Accelerated Isotope Fine Structure Calculation Using Pruned Transition Trees

View Researcher's Other Codes

Disclaimer: The provided code links for this paper are external links. Science Nest has no responsibility for the accuracy, legality or content of these links. Also, by downloading this code(s), you agree to comply with the terms of use as set out by the author(s) of the code(s).

Authors Martin Loos, Christian Gerber, Francesco Corona, Juliane Hollender, Heinz P Singer
Journal/Conference Name Analytical chemistry
Paper Category
Paper Abstract A fast and memory-efficient calculation of theoretical isotope patterns is crucial for the routine interpretation of mass spectrometric data. For high-resolution experiments, calculations must procure the exact masses and probabilities of relevant isotopologues over a wide range of polyisotopic compounds, while pruning low-probable ones. Here, a novel albeit simple treelike structure is introduced to swiftly derive sets of relevant subisotopologues for each element in a molecule, which are then combined to the isotopologues of the full molecule. In contrast to existing approaches, transitions via single replacements of the most abundant isotope per element are used in separable tree branches to derive subisotopologues from each other. Moreover, the underlying transition trees prevent redundant replacements and permit the detection of the most probable isotopologue in a first phase. A relative threshold can then be exploited in a second parallelized phase for a precise prepruning of large fractions of the remaining subisotopologues. The gain in performance from such early pruning and the lower variation in the distortion of simulated data with use of relative rather than absolute thresholds were validated in a large-scale benchmark simulation, unprecedentedly comprising several thousand molecular formulas. Both the algorithm and a wealth of related features are freely available as R-package enviPat and as a user-friendly Web interface.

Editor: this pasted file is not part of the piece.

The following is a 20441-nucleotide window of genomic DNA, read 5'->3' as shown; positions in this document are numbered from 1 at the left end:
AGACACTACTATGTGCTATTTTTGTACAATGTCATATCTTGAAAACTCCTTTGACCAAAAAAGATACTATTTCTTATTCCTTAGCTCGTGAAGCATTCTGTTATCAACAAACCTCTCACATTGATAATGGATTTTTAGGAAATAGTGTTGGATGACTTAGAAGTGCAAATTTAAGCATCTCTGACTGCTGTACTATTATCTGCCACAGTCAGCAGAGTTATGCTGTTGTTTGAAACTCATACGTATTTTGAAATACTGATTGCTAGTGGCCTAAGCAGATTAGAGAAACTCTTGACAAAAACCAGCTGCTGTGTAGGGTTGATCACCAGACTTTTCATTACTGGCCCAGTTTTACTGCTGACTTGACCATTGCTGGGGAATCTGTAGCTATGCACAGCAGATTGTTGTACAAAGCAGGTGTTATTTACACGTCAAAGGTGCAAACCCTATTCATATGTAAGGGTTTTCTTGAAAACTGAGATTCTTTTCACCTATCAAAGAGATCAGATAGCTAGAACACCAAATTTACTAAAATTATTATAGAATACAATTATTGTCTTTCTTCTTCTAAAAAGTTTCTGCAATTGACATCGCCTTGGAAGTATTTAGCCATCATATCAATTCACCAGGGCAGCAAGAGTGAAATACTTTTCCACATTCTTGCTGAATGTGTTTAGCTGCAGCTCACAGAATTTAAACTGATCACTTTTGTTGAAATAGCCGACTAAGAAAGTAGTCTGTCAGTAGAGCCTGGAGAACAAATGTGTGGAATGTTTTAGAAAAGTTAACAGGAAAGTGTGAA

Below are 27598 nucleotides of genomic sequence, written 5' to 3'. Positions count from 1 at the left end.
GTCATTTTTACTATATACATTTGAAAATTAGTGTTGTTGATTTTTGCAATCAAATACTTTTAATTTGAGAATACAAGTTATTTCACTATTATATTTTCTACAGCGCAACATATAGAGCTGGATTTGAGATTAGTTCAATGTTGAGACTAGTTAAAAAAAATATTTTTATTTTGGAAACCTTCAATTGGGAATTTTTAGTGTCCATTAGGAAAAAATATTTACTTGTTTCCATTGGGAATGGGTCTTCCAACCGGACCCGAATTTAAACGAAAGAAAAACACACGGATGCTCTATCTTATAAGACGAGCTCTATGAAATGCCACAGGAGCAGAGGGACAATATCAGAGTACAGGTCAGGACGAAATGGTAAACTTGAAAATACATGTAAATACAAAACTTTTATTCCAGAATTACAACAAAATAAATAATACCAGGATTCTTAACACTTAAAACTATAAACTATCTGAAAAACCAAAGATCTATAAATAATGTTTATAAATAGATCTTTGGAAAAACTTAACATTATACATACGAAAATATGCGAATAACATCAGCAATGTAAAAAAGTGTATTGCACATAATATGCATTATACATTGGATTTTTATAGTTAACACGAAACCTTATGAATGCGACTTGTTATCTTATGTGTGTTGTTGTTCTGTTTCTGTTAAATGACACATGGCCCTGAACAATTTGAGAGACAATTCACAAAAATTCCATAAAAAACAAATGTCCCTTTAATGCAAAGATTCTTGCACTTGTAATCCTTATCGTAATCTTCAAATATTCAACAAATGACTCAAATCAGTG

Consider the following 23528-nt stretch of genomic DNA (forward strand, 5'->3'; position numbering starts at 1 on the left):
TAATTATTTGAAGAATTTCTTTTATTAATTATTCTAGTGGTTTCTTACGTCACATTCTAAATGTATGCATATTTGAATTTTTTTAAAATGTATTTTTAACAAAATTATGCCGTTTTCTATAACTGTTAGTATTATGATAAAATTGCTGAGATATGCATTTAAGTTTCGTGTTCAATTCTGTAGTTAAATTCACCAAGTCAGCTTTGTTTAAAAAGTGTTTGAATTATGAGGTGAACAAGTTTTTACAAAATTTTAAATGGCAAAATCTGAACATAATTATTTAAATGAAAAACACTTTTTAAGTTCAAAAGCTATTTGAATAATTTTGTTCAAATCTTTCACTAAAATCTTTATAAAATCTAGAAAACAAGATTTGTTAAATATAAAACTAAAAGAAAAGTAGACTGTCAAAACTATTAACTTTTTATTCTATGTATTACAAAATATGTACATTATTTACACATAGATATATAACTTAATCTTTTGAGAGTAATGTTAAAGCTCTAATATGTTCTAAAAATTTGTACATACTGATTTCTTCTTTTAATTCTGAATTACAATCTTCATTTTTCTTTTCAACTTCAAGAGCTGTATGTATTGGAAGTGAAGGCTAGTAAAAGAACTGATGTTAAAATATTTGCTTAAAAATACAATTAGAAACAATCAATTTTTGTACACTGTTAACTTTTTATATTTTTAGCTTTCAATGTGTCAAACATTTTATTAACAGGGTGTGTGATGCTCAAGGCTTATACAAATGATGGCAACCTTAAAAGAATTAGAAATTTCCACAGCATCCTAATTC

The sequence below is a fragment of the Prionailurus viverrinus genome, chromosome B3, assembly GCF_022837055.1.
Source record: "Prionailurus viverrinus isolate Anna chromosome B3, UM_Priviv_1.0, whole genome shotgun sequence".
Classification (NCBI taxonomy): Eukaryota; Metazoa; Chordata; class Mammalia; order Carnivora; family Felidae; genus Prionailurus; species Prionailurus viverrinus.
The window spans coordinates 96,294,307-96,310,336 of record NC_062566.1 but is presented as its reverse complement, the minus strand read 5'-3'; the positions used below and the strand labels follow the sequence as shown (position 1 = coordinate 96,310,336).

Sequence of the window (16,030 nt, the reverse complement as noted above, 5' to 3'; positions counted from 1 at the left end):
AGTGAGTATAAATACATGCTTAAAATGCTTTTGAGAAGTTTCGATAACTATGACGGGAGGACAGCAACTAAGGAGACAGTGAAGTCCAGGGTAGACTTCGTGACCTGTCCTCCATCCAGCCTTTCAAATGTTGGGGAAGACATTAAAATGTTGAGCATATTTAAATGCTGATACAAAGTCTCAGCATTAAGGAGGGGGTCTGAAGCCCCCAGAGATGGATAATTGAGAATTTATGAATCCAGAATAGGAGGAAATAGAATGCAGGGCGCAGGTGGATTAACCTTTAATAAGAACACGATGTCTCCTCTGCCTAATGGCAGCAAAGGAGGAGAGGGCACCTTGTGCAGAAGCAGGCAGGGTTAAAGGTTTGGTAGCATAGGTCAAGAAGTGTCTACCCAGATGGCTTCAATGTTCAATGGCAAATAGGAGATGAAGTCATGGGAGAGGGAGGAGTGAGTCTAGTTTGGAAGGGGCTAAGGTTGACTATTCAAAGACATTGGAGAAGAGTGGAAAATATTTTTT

Date of publication 2015
Code Programming Language R

Copyright Researcher 2022